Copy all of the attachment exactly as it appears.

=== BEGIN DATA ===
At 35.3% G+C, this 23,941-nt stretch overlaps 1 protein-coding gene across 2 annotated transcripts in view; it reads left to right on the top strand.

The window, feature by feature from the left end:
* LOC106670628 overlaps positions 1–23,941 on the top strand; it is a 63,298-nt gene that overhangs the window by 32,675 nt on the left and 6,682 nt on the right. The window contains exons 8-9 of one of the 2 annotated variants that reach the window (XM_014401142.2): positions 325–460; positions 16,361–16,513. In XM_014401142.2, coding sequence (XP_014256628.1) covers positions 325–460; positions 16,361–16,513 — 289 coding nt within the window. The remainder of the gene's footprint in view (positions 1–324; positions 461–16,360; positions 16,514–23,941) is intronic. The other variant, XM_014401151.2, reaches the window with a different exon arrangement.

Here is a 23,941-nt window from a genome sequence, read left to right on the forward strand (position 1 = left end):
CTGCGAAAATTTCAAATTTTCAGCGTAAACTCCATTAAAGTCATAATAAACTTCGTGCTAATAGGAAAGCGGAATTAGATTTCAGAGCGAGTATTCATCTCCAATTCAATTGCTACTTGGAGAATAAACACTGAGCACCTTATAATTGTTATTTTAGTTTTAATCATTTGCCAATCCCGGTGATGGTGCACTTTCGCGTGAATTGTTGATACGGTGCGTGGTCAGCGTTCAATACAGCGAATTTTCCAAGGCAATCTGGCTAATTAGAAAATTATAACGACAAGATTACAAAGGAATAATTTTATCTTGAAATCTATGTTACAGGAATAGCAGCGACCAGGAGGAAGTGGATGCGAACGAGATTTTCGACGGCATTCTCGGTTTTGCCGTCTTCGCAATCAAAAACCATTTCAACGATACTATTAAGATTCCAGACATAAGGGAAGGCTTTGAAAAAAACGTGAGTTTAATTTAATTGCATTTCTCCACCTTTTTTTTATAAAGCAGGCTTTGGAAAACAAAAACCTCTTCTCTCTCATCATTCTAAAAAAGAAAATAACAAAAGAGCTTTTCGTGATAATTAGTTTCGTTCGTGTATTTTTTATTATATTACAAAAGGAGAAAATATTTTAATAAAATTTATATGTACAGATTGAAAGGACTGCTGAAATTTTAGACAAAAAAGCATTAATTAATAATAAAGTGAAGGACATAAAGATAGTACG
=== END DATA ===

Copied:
At 35.3% G+C, this 23,941-nt stretch overlaps 1 protein-coding gene across 2 annotated transcripts in view; it reads left to right on the top strand.

The window, feature by feature from the left end:
* LOC106670628 overlaps positions 1–23,941 on the top strand; it is a 63,298-nt gene that overhangs the window by 32,675 nt on the left and 6,682 nt on the right. The window contains exons 8-9 of one of the 2 annotated variants that reach the window (XM_014401142.2): positions 325–460; positions 16,361–16,513. In XM_014401142.2, coding sequence (XP_014256628.1) covers positions 325–460; positions 16,361–16,513 — 289 coding nt within the window. The remainder of the gene's footprint in view (positions 1–324; positions 461–16,360; positions 16,514–23,941) is intronic. The other variant, XM_014401151.2, reaches the window with a different exon arrangement.

Here is a 23,941-nt window from a genome sequence, read left to right on the forward strand (position 1 = left end):
CTGCGAAAATTTCAAATTTTCAGCGTAAACTCCATTAAAGTCATAATAAACTTCGTGCTAATAGGAAAGCGGAATTAGATTTCAGAGCGAGTATTCATCTCCAATTCAATTGCTACTTGGAGAATAAACACTGAGCACCTTATAATTGTTATTTTAGTTTTAATCATTTGCCAATCCCGGTGATGGTGCACTTTCGCGTGAATTGTTGATACGGTGCGTGGTCAGCGTTCAATACAGCGAATTTTCCAAGGCAATCTGGCTAATTAGAAAATTATAACGACAAGATTACAAAGGAATAATTTTATCTTGAAATCTATGTTACAGGAATAGCAGCGACCAGGAGGAAGTGGATGCGAACGAGATTTTCGACGGCATTCTCGGTTTTGCCGTCTTCGCAATCAAAAACCATTTCAACGATACTATTAAGATTCCAGACATAAGGGAAGGCTTTGAAAAAAACGTGAGTTTAATTTAATTGCATTTCTCCACCTTTTTTTTATAAAGCAGGCTTTGGAAAACAAAAACCTCTTCTCTCTCATCATTCTAAAAAAGAAAATAACAAAAGAGCTTTTCGTGATAATTAGTTTCGTTCGTGTATTTTTTATTATATTACAAAAGGAGAAAATATTTTAATAAAATTTATATGTACAGATTGAAAGGACTGCTGAAATTTTAGACAAAAAAGCATTAATTAATAATAAAGTGAAGGACATAAAGATAGTACG